A high voltage sign

Electricity Journey

Electricity goes on an incredible journey to reach the sockets in your home.

From generation at a power station, electricity travels across the country through the national grid.

Whenever you switch on a socket, the electricity has just travelled through overhead lines, underground cables and substation transformers to get to your plug.

How It Works: Electricity Journey (watch time 1 Min 5 Sec)

The infographic below also show the journey of electricity from power station through the national grid.

The electricity distribution and transmission network
The electricity transmission and distribution network.


  • The journey begins when the power is generated, for example in a power station.
  • Once the power is generated, it is transformed in a series of substations to minimise energy losses in the power lines. Energy is lost as heat and light when an electric current is passed through a conductor. This is called Joule heating. Raising the voltage using a transformer reduces the electric current. This means less energy is lost and more energy is transmitted along the power lines.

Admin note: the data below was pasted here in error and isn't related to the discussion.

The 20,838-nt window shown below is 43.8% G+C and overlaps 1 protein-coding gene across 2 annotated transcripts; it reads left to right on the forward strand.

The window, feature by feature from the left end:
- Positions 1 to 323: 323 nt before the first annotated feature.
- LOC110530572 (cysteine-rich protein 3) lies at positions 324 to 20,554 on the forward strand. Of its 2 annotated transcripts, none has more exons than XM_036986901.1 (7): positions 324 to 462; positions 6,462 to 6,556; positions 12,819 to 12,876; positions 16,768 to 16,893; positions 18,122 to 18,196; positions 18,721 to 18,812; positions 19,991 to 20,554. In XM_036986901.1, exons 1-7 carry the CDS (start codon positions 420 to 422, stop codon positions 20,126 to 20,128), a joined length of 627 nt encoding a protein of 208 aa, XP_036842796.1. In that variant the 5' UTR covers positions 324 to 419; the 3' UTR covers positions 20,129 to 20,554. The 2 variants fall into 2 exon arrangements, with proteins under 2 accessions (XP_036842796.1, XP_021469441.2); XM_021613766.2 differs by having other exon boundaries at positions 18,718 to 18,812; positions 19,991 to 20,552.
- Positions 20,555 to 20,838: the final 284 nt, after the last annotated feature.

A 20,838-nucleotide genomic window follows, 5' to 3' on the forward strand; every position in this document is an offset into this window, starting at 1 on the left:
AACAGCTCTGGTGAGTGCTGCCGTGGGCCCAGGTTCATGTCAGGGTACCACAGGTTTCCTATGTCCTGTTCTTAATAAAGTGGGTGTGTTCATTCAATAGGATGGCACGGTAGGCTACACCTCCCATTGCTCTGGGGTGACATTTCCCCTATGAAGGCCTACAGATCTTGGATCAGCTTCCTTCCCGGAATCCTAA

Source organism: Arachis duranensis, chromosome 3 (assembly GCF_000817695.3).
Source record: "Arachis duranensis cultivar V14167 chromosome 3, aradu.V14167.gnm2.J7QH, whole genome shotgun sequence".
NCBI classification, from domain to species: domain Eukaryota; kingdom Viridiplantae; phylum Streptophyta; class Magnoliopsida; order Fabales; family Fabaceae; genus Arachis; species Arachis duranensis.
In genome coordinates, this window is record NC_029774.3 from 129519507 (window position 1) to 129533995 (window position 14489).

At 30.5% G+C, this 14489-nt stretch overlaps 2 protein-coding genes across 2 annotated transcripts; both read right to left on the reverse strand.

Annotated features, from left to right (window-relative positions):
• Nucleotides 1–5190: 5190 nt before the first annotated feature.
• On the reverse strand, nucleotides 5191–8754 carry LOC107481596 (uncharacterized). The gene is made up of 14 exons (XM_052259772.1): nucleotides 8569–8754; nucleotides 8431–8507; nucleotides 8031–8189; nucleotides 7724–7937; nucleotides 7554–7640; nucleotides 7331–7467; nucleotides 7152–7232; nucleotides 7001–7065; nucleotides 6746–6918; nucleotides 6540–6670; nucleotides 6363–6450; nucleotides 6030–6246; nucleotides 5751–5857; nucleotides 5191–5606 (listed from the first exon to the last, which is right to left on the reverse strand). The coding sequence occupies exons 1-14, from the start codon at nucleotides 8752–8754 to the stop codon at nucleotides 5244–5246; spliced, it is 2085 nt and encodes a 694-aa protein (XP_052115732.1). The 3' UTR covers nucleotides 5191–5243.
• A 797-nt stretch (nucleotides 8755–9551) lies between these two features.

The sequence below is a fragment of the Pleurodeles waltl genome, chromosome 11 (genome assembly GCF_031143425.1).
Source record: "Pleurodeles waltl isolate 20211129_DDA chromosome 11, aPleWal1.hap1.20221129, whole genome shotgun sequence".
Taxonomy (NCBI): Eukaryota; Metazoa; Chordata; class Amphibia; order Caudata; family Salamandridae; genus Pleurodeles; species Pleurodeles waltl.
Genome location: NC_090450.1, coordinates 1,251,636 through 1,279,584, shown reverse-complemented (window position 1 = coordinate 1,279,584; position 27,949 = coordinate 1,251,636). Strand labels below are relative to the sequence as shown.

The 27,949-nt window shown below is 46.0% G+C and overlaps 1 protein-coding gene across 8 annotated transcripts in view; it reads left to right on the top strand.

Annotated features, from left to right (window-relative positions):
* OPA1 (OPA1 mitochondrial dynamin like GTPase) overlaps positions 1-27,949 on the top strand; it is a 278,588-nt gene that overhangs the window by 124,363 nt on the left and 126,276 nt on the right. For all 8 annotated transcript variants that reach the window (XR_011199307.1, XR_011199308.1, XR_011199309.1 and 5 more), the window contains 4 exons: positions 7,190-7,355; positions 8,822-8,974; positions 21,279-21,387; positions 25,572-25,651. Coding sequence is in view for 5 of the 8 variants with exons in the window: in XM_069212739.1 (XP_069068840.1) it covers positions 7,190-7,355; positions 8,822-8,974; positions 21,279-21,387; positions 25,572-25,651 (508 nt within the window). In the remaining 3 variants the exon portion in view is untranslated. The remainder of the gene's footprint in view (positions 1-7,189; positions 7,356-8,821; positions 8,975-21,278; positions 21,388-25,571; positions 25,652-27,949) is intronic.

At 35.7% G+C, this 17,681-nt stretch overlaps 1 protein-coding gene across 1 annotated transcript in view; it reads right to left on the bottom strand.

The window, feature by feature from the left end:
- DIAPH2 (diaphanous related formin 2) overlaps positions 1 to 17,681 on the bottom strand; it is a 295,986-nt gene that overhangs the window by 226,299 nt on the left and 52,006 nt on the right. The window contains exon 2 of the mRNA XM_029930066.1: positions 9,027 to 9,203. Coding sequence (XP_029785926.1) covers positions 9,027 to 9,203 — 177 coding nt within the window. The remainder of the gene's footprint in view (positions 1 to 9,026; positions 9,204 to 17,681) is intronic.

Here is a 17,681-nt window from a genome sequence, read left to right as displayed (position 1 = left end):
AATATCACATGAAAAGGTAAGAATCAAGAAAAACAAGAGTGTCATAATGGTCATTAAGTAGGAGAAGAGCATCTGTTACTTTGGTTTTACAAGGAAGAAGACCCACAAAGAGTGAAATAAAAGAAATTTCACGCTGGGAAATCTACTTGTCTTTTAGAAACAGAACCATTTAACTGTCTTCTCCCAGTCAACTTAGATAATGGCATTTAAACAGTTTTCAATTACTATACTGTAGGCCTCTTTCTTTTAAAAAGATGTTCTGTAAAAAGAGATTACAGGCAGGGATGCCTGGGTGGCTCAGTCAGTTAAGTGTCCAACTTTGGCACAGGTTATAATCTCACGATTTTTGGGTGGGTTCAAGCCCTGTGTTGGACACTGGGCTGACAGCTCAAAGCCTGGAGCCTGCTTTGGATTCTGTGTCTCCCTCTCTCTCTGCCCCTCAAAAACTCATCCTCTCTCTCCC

• The electricity is transmitted all over the UK at high voltages in the transmission network.
  • Once it gets to the distribution network, electricity needs to be transformed in a step-down transformer to lower and lower voltages, when it can be safe to use in heavy industry (e.g. , light industry (e.g.) and finally, at a voltage of 230 volts, in our homes and businesses.

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